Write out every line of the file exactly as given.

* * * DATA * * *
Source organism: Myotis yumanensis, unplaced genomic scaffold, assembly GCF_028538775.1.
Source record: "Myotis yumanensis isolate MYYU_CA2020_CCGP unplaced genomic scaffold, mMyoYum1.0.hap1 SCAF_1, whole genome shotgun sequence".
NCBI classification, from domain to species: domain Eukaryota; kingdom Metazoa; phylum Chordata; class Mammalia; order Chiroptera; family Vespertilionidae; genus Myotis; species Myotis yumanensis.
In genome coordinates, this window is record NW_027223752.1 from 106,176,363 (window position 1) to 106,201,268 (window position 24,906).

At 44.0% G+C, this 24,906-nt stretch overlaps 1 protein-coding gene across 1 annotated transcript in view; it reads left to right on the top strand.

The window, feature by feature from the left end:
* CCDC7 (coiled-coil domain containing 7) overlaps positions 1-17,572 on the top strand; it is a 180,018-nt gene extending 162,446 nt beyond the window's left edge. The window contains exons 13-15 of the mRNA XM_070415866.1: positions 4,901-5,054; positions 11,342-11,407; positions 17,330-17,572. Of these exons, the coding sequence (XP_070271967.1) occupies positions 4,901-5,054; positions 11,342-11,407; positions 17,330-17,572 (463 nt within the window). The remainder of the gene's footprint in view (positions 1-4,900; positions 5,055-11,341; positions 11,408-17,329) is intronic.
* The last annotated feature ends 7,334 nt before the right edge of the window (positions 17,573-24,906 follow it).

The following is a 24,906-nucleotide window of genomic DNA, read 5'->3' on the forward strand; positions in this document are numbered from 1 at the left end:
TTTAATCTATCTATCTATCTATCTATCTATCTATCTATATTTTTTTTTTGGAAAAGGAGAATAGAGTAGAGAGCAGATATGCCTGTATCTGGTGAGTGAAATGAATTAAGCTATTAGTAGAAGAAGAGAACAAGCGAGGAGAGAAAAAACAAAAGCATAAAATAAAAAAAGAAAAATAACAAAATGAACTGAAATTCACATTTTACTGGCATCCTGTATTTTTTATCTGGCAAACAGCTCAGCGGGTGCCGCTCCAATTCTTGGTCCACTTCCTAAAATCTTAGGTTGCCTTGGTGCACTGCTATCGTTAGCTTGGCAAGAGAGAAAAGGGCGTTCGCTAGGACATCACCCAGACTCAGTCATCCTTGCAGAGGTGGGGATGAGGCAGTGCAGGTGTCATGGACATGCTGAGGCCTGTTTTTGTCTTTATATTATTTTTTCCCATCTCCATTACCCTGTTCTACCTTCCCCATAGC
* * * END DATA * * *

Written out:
Source organism: Myotis yumanensis, unplaced genomic scaffold, assembly GCF_028538775.1.
Source record: "Myotis yumanensis isolate MYYU_CA2020_CCGP unplaced genomic scaffold, mMyoYum1.0.hap1 SCAF_1, whole genome shotgun sequence".
NCBI classification, from domain to species: domain Eukaryota; kingdom Metazoa; phylum Chordata; class Mammalia; order Chiroptera; family Vespertilionidae; genus Myotis; species Myotis yumanensis.
In genome coordinates, this window is record NW_027223752.1 from 106,176,363 (window position 1) to 106,201,268 (window position 24,906).

At 44.0% G+C, this 24,906-nt stretch overlaps 1 protein-coding gene across 1 annotated transcript in view; it reads left to right on the top strand.

The window, feature by feature from the left end:
* CCDC7 (coiled-coil domain containing 7) overlaps positions 1-17,572 on the top strand; it is a 180,018-nt gene extending 162,446 nt beyond the window's left edge. The window contains exons 13-15 of the mRNA XM_070415866.1: positions 4,901-5,054; positions 11,342-11,407; positions 17,330-17,572. Of these exons, the coding sequence (XP_070271967.1) occupies positions 4,901-5,054; positions 11,342-11,407; positions 17,330-17,572 (463 nt within the window). The remainder of the gene's footprint in view (positions 1-4,900; positions 5,055-11,341; positions 11,408-17,329) is intronic.
* The last annotated feature ends 7,334 nt before the right edge of the window (positions 17,573-24,906 follow it).

The following is a 24,906-nucleotide window of genomic DNA, read 5'->3' on the forward strand; positions in this document are numbered from 1 at the left end:
TTTAATCTATCTATCTATCTATCTATCTATCTATCTATATTTTTTTTTTGGAAAAGGAGAATAGAGTAGAGAGCAGATATGCCTGTATCTGGTGAGTGAAATGAATTAAGCTATTAGTAGAAGAAGAGAACAAGCGAGGAGAGAAAAAACAAAAGCATAAAATAAAAAAAGAAAAATAACAAAATGAACTGAAATTCACATTTTACTGGCATCCTGTATTTTTTATCTGGCAAACAGCTCAGCGGGTGCCGCTCCAATTCTTGGTCCACTTCCTAAAATCTTAGGTTGCCTTGGTGCACTGCTATCGTTAGCTTGGCAAGAGAGAAAAGGGCGTTCGCTAGGACATCACCCAGACTCAGTCATCCTTGCAGAGGTGGGGATGAGGCAGTGCAGGTGTCATGGACATGCTGAGGCCTGTTTTTGTCTTTATATTATTTTTTCCCATCTCCATTACCCTGTTCTACCTTCCCCATAGC